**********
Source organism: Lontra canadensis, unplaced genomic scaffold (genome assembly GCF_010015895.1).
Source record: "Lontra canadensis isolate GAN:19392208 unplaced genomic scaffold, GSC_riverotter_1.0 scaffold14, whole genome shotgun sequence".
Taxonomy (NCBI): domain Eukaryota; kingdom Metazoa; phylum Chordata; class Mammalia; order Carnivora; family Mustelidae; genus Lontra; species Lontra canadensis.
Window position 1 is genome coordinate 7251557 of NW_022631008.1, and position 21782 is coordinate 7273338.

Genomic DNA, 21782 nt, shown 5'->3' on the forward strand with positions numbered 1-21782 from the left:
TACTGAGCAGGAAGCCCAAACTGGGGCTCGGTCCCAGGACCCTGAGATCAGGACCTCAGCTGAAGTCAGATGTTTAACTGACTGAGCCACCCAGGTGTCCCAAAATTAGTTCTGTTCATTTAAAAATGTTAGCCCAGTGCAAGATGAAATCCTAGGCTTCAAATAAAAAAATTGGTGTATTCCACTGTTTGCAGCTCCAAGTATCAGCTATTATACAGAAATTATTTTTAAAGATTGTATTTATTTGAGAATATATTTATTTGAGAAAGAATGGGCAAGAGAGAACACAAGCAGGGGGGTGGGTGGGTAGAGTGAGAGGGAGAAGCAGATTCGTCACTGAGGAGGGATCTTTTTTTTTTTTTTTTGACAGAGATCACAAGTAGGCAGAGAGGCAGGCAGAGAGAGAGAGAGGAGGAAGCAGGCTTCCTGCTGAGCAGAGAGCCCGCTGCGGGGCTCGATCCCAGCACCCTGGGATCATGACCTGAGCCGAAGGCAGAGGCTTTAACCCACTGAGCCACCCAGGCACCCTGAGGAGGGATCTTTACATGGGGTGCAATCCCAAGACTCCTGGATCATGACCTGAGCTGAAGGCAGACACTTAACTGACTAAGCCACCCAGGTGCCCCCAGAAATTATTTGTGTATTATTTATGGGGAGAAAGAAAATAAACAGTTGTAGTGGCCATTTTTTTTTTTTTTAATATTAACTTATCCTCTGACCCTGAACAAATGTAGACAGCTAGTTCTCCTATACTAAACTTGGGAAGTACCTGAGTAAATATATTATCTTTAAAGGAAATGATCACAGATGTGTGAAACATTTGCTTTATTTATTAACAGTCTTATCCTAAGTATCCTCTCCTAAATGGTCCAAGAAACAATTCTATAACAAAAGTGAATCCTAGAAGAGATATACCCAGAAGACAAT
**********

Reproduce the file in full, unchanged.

Source organism: Lontra canadensis, unplaced genomic scaffold (genome assembly GCF_010015895.1).
Source record: "Lontra canadensis isolate GAN:19392208 unplaced genomic scaffold, GSC_riverotter_1.0 scaffold14, whole genome shotgun sequence".
Taxonomy (NCBI): domain Eukaryota; kingdom Metazoa; phylum Chordata; class Mammalia; order Carnivora; family Mustelidae; genus Lontra; species Lontra canadensis.
Window position 1 is genome coordinate 7251557 of NW_022631008.1, and position 21782 is coordinate 7273338.

Genomic DNA, 21782 nt, shown 5'->3' on the forward strand with positions numbered 1-21782 from the left:
TACTGAGCAGGAAGCCCAAACTGGGGCTCGGTCCCAGGACCCTGAGATCAGGACCTCAGCTGAAGTCAGATGTTTAACTGACTGAGCCACCCAGGTGTCCCAAAATTAGTTCTGTTCATTTAAAAATGTTAGCCCAGTGCAAGATGAAATCCTAGGCTTCAAATAAAAAAATTGGTGTATTCCACTGTTTGCAGCTCCAAGTATCAGCTATTATACAGAAATTATTTTTAAAGATTGTATTTATTTGAGAATATATTTATTTGAGAAAGAATGGGCAAGAGAGAACACAAGCAGGGGGGTGGGTGGGTAGAGTGAGAGGGAGAAGCAGATTCGTCACTGAGGAGGGATCTTTTTTTTTTTTTTTTGACAGAGATCACAAGTAGGCAGAGAGGCAGGCAGAGAGAGAGAGAGGAGGAAGCAGGCTTCCTGCTGAGCAGAGAGCCCGCTGCGGGGCTCGATCCCAGCACCCTGGGATCATGACCTGAGCCGAAGGCAGAGGCTTTAACCCACTGAGCCACCCAGGCACCCTGAGGAGGGATCTTTACATGGGGTGCAATCCCAAGACTCCTGGATCATGACCTGAGCTGAAGGCAGACACTTAACTGACTAAGCCACCCAGGTGCCCCCAGAAATTATTTGTGTATTATTTATGGGGAGAAAGAAAATAAACAGTTGTAGTGGCCATTTTTTTTTTTTTTAATATTAACTTATCCTCTGACCCTGAACAAATGTAGACAGCTAGTTCTCCTATACTAAACTTGGGAAGTACCTGAGTAAATATATTATCTTTAAAGGAAATGATCACAGATGTGTGAAACATTTGCTTTATTTATTAACAGTCTTATCCTAAGTATCCTCTCCTAAATGGTCCAAGAAACAATTCTATAACAAAAGTGAATCCTAGAAGAGATATACCCAGAAGACAAT